Monday, February 25, 2013

Eating Paleo in Japan

Before last month, Paleo was pretty much a foreign word to me.  I'd heard about it here and there, but never really had a clue what it was about.  Most people that do CrossFit (see my last blog entry) live a Paleo lifestyle.  The Paleo diet consists of eating the following:  fish, shellfish, eggs, nuts/seeds, fruits/vegetables and lean meats.  On Paleo, dairy, grains, legumes, alcohol, sugars and overly processed foods are not allowed.  Wow!  I wasn't sure if I could survive without cheese, bread and rice especially since I live in Japan where rice is such a staple food.

After giving this a lot of thought, on January 14th I decided to participate in the 30 day Paleo Challenge.  This was completely optional and nerve wracking because while I've dieted over the years, I'd never been on a program where I was eating clean.  Luckily, one of the requirements on this challenge was having a partner.  This was a complete lifesaver for me because I needed someone that would hold me accountable during these 30 days.

Extra Credit handstand outdoors!
Along with the nutritional aspect of the challenge, we were also supposed to keep a food journal, do a certain amount of workouts per week,  take before/after pictures, get our measurements taken, perform a baseline run/pull ups, and do extra credit.  Since most of these things were based on points, the team with the most points at the end of the challenge would win.  Since I do have a competitive side, I was bound and determined to not mess up during the challenge...but this was no easy feat.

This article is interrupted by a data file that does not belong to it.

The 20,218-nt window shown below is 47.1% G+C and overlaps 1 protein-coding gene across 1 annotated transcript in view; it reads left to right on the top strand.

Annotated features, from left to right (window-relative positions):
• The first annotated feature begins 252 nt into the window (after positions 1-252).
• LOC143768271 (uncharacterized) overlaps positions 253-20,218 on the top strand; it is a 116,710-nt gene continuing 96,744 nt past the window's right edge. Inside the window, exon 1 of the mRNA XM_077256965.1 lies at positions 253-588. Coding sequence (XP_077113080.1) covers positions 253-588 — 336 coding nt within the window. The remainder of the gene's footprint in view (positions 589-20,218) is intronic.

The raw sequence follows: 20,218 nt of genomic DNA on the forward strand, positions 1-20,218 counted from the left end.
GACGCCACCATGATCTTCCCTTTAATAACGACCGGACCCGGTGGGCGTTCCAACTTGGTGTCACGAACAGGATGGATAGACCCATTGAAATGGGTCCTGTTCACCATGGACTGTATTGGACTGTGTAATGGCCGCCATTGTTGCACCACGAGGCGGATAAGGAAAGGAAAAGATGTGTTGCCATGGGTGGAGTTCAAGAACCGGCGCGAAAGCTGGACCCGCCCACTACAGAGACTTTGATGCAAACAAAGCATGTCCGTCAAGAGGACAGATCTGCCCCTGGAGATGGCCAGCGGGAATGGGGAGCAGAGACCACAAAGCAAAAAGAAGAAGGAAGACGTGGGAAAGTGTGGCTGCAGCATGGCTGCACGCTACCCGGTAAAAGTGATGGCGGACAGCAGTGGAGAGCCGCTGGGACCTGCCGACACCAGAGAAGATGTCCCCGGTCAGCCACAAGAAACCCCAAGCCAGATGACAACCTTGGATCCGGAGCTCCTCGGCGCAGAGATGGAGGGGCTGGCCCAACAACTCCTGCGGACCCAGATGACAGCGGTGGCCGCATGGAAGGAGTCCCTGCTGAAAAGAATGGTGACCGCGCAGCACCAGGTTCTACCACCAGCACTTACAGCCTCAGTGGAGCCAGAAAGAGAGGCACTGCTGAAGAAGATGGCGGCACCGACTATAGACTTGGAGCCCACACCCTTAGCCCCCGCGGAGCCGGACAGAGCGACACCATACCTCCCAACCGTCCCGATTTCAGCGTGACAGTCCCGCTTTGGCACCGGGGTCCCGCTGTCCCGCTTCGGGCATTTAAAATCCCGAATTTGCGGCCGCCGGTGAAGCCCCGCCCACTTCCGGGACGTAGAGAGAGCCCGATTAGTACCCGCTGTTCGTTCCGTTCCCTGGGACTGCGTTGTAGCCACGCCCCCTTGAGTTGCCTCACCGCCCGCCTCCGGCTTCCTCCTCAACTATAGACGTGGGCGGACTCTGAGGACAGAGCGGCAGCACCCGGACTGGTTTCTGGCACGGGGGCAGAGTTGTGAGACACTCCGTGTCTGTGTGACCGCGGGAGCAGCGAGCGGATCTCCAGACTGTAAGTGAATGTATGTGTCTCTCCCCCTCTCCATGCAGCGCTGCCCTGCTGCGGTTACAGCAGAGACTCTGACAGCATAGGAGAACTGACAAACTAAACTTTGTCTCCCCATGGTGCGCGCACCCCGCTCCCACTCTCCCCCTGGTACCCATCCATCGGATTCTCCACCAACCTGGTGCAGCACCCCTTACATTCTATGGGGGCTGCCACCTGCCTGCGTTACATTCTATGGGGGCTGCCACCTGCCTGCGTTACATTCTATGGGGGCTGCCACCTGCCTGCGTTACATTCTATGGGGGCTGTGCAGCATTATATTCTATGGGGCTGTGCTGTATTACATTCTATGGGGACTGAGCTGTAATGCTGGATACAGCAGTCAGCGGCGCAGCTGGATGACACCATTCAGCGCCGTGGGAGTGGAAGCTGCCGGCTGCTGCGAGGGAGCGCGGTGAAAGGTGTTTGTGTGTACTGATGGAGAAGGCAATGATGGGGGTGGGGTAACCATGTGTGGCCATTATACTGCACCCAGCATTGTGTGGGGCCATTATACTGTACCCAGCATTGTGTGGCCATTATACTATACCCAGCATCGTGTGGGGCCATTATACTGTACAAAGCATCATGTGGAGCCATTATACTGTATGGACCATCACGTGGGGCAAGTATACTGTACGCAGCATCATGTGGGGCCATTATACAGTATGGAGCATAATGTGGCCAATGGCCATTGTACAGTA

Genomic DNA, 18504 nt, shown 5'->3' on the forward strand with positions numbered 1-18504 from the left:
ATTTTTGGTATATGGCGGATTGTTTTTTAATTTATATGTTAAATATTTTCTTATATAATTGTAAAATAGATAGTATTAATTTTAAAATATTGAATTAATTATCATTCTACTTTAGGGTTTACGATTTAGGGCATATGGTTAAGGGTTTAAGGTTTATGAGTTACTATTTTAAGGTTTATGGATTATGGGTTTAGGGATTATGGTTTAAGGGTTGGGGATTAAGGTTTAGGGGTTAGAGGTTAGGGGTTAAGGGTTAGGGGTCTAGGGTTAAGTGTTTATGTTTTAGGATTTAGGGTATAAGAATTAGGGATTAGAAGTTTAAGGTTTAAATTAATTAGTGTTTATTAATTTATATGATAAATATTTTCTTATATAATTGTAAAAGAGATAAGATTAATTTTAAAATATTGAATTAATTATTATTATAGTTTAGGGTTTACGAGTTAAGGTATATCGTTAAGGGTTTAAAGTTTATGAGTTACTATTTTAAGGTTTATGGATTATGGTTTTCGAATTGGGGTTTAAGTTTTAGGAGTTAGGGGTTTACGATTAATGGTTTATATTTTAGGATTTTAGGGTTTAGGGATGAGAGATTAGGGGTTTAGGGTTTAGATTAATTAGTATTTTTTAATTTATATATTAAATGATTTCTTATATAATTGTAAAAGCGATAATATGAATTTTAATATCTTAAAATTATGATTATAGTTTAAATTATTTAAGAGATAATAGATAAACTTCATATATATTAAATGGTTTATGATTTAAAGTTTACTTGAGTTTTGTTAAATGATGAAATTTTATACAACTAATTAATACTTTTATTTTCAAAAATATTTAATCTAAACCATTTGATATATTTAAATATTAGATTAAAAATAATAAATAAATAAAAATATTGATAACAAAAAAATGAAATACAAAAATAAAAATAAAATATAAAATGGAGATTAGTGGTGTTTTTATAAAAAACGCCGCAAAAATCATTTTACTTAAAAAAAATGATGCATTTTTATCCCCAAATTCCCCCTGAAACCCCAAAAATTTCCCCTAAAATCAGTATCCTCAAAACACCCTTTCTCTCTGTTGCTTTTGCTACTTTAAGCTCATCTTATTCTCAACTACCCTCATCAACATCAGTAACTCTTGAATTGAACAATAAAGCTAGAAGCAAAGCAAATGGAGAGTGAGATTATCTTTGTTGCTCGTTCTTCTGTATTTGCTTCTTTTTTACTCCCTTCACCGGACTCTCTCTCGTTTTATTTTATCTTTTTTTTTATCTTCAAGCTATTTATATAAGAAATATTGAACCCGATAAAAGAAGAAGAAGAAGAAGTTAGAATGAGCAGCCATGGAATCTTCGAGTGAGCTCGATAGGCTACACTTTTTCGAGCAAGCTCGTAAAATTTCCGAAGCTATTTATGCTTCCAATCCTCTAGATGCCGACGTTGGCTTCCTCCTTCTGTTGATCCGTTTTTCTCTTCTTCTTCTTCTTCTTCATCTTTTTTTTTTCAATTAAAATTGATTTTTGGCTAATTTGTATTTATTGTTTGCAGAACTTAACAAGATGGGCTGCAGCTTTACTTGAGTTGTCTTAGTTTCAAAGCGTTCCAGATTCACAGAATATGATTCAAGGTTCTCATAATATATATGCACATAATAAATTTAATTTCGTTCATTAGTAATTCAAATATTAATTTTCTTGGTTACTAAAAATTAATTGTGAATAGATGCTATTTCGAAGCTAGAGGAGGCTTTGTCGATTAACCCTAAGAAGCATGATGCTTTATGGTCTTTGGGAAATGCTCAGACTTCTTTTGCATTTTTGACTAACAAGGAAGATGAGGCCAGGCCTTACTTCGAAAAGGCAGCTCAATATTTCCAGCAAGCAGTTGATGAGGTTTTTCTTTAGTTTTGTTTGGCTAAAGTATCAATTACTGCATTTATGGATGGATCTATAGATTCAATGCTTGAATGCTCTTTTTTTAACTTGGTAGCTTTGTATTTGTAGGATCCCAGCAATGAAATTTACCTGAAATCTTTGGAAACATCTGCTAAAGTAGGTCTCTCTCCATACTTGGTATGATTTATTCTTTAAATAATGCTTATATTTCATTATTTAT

The first week of the challenge would prove to be the toughest.  I seriously felt like I needed a sponsor.  Thank goodness for my partner, coach and other classmates (even the ones not participating in the challenge) who were such a great support network by providing recipes, tips, cheers, etc.   As the weeks went on, eating clean became easier.  I was sleeping better, had almost no headaches, lost a little weight, rarely felt famished (well maybe on a few days), was very hydrated, and was still able to exercise like mad.  Although I was feeling awesome on this diet, the one tricky part of the challenge was eating out.  Again, I live in Japan where noodles and rice are consumed at almost every meal.  Thankfully, Japanese eat a lot of meat and vegetables, so I was able to find something that was Paleo.

Paleo chicken curry (thank goodness for coconut milk) for dinner.

By week four, I was so used to doing the food journal, drinking 1/2 of my body weight of water, and really paying attention to what I was consuming, that this challenge became habit.  I liked how I felt and decided that I would continue Paleo or at least a modified version of it when it was over.  My team, along with two other teams came in 1st Place.  I was so proud of myself, my amazing, strong, funny, friend and partner, and of everyone else.  It is not easy to change or stick to a healthier lifestyle even if you know it is good for you.

Extra credit Fireman's Carry!
I also want to thank everyone outside of my CF group for cheering me on before/during/after the challenge.  Your positive comments, making me special Paleo food to eat, and your genuine inquiries as to how things were/are going for me were sincerely appreciated. 


  1. I've not yet been brave enough to try Paleo, but I've read a lot about the health benefits. Did you experience any withdrawals during the first week?

  2. The first two days were horrible. I felt like an addict. Once I got into a good eating routine, things were much better.